Aviators around the world should be on their guard against small shoulder-launched surface-to-air missiles, the U.S. State Department said recently. The weapons, also known as Manpads (man-portable air defense systems), "pose a serious threat to passenger air travel, the commercial aviation industry, and military aircraft around the world," the State Department said. Forty civilian aircraft have been hit by Manpad missiles since 1975, causing 28 crashes and over 800 deaths. All of the incidents, except for an unsuccessful 2002 attempt to shoot down an airliner in Kenya, occurred in "zones of conflict." Only two of the attacks occurred in the Western Hemisphere, one in Costa Rica and one in Nicaragua.
More than 1 million Manpads and missiles have been manufactured worldwide since they were first produced in 1967. Because they are so potentially deadly yet easy to transport, conceal, and use, they are "particularly attractive weapons to terrorists and criminals," the State Department said. Thousands of the weapons are believed to be in circulation on the black market, at prices starting at just a few hundred dollars. For more details about the weapons, plus a list of all the known civil attacks
Like every othet "threat", such as a deceased pilot on Hamilton Is having less than thereputic amounts of weed in his system from a joint smoked 3 weeks earlier, a regulatory framework of SEVERE CONSEQUENCE should be enacted as a matter of URGENCY to mirror the DAMPS requirements for people who may, or may not be, pissed TERRORISTS with shoulder launched MISSILES.
If you really need a reason, just "DO SOMETHING"- ANYTHING to placate the travelling public before the press gets hold of this information.
ASIC doesn't count when you fire it from Lakemba.
I may even pass it on if you blokes don't do something. This is probably worse than the Hindenburg disaster.
Well - if the current lot aren't burning the roof off your house, they are giving it some reffo to live in. I really cant see this shambolic bunch of numpties knowing what a MANPAD is, let alone protecting you from one. Oh, the humanity.
My goodness! You people are treating this like a joke.
Obviously none of you have any appreciation of what goes on in Australia. The public have been spooked by aeroplanes landing because the Regulator said they were too low. Well,,, Duuur! I guess Tiger Airlines would say you have to fly below MDA eventually if you want to land.
Next week, there WILL be a LAW against this MANPADS threat.
You fool! Do you see a lowercase i in front of the name? Obviously this is not an Apple Product! The MANPAD is currently made by Samsung by has been blocked from sale in Europe thanks to copyright claims by Tampax...
Without flares, you can't beat it, and in any case, you have to see it to beat it. Any rear quarter shot with an IR directed MANPAD will most likely not be seen by any commercial transport crew, due to the restricted fields of visibility from the cockpit. Given the generally low altitude engagement envelope for most of them, the lack of flares, and the lack of maneuverability of the typical commercial transport aircraft, you simply have one choice:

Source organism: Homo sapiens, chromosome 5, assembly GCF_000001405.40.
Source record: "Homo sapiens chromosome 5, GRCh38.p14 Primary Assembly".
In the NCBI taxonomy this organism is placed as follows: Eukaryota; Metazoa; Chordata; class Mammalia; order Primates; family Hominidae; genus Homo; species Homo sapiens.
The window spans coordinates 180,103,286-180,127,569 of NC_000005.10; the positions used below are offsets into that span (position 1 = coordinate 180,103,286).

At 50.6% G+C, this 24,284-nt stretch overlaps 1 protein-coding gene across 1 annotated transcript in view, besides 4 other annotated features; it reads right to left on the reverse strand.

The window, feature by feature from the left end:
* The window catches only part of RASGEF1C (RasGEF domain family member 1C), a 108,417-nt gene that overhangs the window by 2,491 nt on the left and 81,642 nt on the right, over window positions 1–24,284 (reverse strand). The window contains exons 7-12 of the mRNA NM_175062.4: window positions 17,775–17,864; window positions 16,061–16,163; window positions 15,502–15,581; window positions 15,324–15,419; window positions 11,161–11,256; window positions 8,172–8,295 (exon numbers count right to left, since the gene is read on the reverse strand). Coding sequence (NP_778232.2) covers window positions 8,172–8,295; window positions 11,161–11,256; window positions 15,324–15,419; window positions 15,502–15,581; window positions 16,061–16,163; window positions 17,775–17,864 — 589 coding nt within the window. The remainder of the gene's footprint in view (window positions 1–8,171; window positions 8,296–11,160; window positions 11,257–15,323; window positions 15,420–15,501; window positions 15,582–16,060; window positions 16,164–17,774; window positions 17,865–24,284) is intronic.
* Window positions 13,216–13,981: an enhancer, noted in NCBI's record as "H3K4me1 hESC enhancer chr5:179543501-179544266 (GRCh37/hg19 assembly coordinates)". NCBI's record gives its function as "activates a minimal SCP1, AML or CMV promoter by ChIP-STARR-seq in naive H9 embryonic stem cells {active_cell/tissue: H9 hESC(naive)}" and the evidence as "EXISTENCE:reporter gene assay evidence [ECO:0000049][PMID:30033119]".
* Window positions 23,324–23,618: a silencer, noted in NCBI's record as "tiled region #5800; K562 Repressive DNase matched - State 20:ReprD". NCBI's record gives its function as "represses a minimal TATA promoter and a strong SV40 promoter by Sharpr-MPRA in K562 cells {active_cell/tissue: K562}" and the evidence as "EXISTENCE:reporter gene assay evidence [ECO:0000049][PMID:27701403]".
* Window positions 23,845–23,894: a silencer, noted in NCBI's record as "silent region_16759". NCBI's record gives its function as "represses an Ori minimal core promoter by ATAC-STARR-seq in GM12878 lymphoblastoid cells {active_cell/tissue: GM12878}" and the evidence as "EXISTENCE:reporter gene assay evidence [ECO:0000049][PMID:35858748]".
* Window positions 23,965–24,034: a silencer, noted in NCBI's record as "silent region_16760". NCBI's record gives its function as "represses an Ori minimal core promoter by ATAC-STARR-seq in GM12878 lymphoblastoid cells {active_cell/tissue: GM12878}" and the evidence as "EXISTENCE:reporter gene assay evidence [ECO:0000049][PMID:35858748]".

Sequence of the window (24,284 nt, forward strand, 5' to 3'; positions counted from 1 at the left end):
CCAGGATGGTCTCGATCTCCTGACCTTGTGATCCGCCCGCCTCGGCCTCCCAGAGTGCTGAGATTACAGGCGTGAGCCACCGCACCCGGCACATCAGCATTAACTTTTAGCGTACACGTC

Factor in the odds of someone shooting a MANPAD at you before you choose to go flying.
At some point, if you feel the odds are too high for your risk tolerance, your options boil down to this: don't go flying.
That is technology and its advance, at work for you.
Figuring out how to root out whatever MANPADS may be harbored in your area isn't something aviation professionals have control over. That's something that intel and police organization get to try and work out.
I think Lonewolf has it right. If someone's planning on having a pop, you either accept the odds and roll the dice, or take a job flying for El Al (although that might also mean loaded dice) or simply stay on the ground.
Forty attempts in 36 years isn't that many, considering how many of these things are rattling around ready to be fired by whichever band of locals wants to lay claim to someone else's corner of a mosquito-ridden hellhole. No-one's really going to lose sleep unless the next one comes from the back of a Toyota pick-up on the Heathrow perimeter.
One of the reasons that MANPADs have not featured too highly in recent conflicts is because of the status attached to possessing a MANPAD. IE: A Taliban (or equivalent) fighter walking around with a MANPAD is an important person because he has a MANPAD. Should he fire his missile then he is just a simple fighter with much less status.
How this applies in a western democratic sense is less defined, but I believe the security forces would have a good chance of finding out in advance because MANPADs don't look normal when carried "in the street", so to speak.
In terms of risk reduction, does anyone in Australia have access to a MANPAD, even in the military? I think ARMY's missile defences are sparse and not man portable, Air Force have nothing at all, and Navy's are all definitely shipborne. This means that not only does our potential MANPAD terrorist threat have to try to look normal in the street without raising attention, but he also needs to smuggle a significant weapon into the country.
Like some important pollie said a few years back, be alert, but not alarmed.
Why bother with the expense of a shoulder launched SAM and all the training needed to use it correctly. For the same results simply park a jeep type truck under the approach with a 50cal machine gun on, you probably have as good a chance of doing damage and its probbly easier to set up.
The IRA never manged to inflict any casualties with a SAM in the uk so what chance any other organisation.